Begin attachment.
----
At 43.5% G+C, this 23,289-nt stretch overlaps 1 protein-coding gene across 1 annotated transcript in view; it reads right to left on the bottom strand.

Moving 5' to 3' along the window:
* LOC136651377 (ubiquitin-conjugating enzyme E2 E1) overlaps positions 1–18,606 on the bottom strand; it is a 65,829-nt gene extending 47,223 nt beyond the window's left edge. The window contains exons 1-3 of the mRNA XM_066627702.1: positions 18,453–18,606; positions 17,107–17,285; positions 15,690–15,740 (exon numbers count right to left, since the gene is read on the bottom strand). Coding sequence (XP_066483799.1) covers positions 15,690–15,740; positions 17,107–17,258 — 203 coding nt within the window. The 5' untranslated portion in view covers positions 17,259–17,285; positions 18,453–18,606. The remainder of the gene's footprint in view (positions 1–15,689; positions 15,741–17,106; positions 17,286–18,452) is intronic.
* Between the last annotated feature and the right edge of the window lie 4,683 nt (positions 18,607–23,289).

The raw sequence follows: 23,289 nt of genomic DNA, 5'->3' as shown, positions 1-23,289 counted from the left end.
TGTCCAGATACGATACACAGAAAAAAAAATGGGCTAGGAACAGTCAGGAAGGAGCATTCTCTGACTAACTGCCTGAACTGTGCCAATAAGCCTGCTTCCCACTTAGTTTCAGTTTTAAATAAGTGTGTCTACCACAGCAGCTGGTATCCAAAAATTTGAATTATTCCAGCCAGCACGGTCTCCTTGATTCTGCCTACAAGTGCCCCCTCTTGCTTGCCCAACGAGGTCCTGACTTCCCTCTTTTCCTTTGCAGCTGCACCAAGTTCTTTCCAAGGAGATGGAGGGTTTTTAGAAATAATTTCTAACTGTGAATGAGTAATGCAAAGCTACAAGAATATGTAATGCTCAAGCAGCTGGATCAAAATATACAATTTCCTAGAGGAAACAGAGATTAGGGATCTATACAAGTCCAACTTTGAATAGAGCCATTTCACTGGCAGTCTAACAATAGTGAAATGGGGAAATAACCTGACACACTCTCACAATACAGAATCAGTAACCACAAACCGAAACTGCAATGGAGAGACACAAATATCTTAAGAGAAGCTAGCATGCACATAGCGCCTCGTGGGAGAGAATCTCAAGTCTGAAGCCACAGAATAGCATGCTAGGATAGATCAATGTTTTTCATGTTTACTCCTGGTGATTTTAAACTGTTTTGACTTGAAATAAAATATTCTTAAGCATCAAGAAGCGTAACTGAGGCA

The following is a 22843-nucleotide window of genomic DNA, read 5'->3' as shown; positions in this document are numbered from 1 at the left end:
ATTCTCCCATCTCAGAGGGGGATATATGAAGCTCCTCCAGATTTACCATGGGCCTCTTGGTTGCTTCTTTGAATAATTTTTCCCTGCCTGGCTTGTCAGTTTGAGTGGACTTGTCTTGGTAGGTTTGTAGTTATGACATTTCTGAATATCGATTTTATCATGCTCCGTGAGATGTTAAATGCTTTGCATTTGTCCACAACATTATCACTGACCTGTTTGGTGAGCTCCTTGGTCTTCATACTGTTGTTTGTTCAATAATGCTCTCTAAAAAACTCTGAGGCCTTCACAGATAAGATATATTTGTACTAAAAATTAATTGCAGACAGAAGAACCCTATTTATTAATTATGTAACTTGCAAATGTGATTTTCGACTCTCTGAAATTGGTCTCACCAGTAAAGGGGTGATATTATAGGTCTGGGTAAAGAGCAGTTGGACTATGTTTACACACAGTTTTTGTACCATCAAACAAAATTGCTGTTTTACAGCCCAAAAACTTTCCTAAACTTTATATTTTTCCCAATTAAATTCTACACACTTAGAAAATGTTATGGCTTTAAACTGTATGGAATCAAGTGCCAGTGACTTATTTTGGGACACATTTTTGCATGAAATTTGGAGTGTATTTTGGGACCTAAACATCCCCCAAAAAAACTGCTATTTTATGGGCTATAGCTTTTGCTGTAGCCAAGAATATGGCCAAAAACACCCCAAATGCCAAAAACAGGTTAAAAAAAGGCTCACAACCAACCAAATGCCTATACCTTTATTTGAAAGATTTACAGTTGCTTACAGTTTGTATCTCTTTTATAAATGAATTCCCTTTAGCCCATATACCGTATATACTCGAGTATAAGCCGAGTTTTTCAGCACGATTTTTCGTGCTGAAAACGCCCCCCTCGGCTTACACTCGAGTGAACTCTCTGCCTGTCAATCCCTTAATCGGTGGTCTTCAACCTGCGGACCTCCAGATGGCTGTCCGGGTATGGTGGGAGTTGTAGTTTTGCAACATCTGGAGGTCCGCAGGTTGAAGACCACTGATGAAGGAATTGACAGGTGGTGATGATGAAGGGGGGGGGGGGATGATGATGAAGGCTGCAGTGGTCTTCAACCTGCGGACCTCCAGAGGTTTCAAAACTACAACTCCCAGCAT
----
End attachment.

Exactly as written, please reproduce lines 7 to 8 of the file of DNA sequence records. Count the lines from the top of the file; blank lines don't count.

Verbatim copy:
The following is a 22843-nucleotide window of genomic DNA, read 5'->3' as shown; positions in this document are numbered from 1 at the left end:
ATTCTCCCATCTCAGAGGGGGATATATGAAGCTCCTCCAGATTTACCATGGGCCTCTTGGTTGCTTCTTTGAATAATTTTTCCCTGCCTGGCTTGTCAGTTTGAGTGGACTTGTCTTGGTAGGTTTGTAGTTATGACATTTCTGAATATCGATTTTATCATGCTCCGTGAGATGTTAAATGCTTTGCATTTGTCCACAACATTATCACTGACCTGTTTGGTGAGCTCCTTGGTCTTCATACTGTTGTTTGTTCAATAATGCTCTCTAAAAAACTCTGAGGCCTTCACAGATAAGATATATTTGTACTAAAAATTAATTGCAGACAGAAGAACCCTATTTATTAATTATGTAACTTGCAAATGTGATTTTCGACTCTCTGAAATTGGTCTCACCAGTAAAGGGGTGATATTATAGGTCTGGGTAAAGAGCAGTTGGACTATGTTTACACACAGTTTTTGTACCATCAAACAAAATTGCTGTTTTACAGCCCAAAAACTTTCCTAAACTTTATATTTTTCCCAATTAAATTCTACACACTTAGAAAATGTTATGGCTTTAAACTGTATGGAATCAAGTGCCAGTGACTTATTTTGGGACACATTTTTGCATGAAATTTGGAGTGTATTTTGGGACCTAAACATCCCCCAAAAAAACTGCTATTTTATGGGCTATAGCTTTTGCTGTAGCCAAGAATATGGCCAAAAACACCCCAAATGCCAAAAACAGGTTAAAAAAAGGCTCACAACCAACCAAATGCCTATACCTTTATTTGAAAGATTTACAGTTGCTTACAGTTTGTATCTCTTTTATAAATGAATTCCCTTTAGCCCATATACCGTATATACTCGAGTATAAGCCGAGTTTTTCAGCACGATTTTTCGTGCTGAAAACGCCCCCCTCGGCTTACACTCGAGTGAACTCTCTGCCTGTCAATCCCTTAATCGGTGGTCTTCAACCTGCGGACCTCCAGATGGCTGTCCGGGTATGGTGGGAGTTGTAGTTTTGCAACATCTGGAGGTCCGCAGGTTGAAGACCACTGATGAAGGAATTGACAGGTGGTGATGATGAAGGGGGGGGGGGGATGATGATGAAGGCTGCAGTGGTCTTCAACCTGCGGACCTCCAGAGGTTTCAAAACTACAACTCCCAGCAT